Italian cooking is never more interesting, fun and easy to learn than when taught by an expert whose name is almost synonymous with Italian cuisine in the country—chef Margarita “Gaita” Forés.
Two weeks ago, Forés gave a hands-on lesson on the art of Italian home cooking at Casa Artusi Philippines, Whitespace, in Pasong Tamo Extension, Makati City.
Side by side with good friend and Italian master chef Carla Brigliadori, Forés demonstrated the making of classic homemade pasta, a selection of antipasti, three kinds of pasta sauces and various pasta shapes, such as farfalle, garganelli, pappardelle, cappelletti, ravioli and tagliatter, to name some.
Brigliadori instructed in her native language while Forés adeptly translated into English as they went about preparing Polpette di Trippa, or a tripe meatball recipe, for starters. They bantered about and dished out valuable tips while efficiently rolling pasta dough.
“There should be a hand-and-knee coordination when rolling the dough,” said Forés. “The rocking movement, front and back, comes from the knees and shoulders, and the arms must be relaxed. Use the hands to turn around the dough, not the rolling pin.”
Brigliadori said she feels right at home whenever she’s in Manila, and she enjoys the many ingredients available in the market which are quite similar to what one can have in Italy, such as duck egg and tomatoes.
Brigliadori used duck eggs to make the pasta. Chicken eggs, she observed, are a bit runny.
“Authentic Italian cooking offers simple procedures but are packed with goodness,” she said. “And the goodness always comes from the freshest available ingredients.”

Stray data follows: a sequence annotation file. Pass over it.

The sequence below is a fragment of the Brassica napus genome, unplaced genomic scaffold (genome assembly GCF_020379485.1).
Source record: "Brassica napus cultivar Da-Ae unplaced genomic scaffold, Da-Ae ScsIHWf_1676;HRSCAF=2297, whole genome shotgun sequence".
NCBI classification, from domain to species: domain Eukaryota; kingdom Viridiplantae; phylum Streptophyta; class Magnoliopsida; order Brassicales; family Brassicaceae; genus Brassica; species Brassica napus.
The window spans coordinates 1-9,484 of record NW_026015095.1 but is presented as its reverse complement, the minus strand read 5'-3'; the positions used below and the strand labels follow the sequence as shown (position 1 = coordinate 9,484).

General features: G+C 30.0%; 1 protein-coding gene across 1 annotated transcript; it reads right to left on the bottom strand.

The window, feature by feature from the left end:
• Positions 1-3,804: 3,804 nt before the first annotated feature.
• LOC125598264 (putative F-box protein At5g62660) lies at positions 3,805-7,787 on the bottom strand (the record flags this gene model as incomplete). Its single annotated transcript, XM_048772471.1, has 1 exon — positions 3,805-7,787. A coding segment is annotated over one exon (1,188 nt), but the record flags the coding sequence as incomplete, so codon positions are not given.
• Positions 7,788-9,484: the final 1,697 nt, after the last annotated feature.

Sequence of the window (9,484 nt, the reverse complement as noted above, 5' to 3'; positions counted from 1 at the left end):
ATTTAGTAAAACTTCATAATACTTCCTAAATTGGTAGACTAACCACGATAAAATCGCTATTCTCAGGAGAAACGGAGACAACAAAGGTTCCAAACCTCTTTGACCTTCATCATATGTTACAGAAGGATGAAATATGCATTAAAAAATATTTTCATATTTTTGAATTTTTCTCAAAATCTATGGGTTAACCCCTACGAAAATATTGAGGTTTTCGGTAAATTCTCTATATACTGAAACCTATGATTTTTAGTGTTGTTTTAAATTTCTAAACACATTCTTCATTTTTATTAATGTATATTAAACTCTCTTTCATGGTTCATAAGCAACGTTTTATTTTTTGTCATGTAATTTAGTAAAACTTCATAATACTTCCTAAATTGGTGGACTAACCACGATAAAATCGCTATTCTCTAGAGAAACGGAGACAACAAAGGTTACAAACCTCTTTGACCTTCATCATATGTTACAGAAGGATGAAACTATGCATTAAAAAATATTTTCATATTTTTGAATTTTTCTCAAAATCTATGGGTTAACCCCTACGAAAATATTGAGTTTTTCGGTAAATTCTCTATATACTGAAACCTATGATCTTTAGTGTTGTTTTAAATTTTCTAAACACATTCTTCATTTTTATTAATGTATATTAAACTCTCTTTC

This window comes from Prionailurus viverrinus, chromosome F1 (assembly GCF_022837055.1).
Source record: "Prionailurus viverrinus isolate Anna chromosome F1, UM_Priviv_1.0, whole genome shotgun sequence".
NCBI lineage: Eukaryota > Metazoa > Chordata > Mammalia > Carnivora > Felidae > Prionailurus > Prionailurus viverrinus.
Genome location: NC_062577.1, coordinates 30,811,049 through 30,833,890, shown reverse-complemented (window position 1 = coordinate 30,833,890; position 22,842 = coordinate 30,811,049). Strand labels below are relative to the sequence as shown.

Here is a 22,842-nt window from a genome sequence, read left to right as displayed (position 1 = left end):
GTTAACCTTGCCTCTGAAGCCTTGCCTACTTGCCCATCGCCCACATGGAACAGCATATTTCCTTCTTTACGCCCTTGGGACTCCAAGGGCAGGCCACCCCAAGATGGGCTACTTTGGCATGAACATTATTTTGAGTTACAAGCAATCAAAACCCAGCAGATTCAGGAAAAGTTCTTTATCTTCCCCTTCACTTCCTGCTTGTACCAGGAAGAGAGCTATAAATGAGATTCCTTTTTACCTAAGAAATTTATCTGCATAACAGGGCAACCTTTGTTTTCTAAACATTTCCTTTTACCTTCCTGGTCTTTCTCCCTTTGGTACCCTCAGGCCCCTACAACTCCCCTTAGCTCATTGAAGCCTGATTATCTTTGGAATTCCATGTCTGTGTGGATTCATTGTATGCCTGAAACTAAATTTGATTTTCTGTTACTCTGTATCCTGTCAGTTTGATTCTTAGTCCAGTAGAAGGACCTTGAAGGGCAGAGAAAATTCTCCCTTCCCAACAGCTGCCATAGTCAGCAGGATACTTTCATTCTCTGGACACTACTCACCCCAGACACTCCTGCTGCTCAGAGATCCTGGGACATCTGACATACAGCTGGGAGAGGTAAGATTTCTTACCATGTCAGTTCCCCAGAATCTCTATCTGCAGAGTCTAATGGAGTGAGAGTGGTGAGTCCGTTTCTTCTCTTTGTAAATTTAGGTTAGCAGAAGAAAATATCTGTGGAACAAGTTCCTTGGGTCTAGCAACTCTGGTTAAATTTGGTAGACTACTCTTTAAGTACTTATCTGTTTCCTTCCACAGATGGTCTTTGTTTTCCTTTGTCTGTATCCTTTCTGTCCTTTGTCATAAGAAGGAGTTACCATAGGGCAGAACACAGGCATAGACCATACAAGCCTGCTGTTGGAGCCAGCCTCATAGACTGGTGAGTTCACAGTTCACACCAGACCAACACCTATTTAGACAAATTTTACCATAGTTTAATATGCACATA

Brigliadori and Forés also shared the basic preparation for piadina or the famed Italian flatbread using only pork lard, flour, baking soda, salt and water. In Italy, piadina is a family dish often prepared by women whenever their husbands would come home from the farm.
“Some add wine or honey to the dough mixture,” said Forés. “It’s like each Filipino family has its own version of adobo. They add a step or two or a secret ingredient to create their own unique recipe.”
Piadina is ideally served with a sweet mix of honey, goat cheese and mango jam, or a savory blend of salami, prosciutto and ricotta cheese.
Casa Artusi Philippines’ next cooking class will be held in January. For the schedule of classes, visit www.casaartusiphilippines.com.
500 grams flour
140 g pork fat
10 g salt
2-3 g baking soda
150-200 milliliter water, room temperature
Polpette di Trippa
350 grams boiled tripe, chopped finely
100 g partly trimmed prosciutto, chopped finely
30 g grated Parmesan cheese
20 g beef marrow, chopped finely
A generous pinch of parsley, chopped finely
A dash of spices or nutmeg
2 tablespoons mash made with bread soaked in broth or milk
Mound the flour in the center of a large wooden cutting board. Make a well in the middle of the flour. Place pork fat, salt, baking soda and a little water at a time.
Blend in the flour by incorporating the inner rim of the well. Retain the well shape as you do so. Continue until the dough comes together.
Knead for 5 minutes. Let rest for 10 minutes, covered.
Divide dough into 100-gram portions. Form into flat rounds.
Place dough on a flat terra cotta or iron pan.
Cook both sides of piadina for 2-3 minutes.
Polpette di Trippa
Blend tripe, prosciutto, marrow, parsley, eggs and the rest of the ingredients. Make 12 or 13 balls.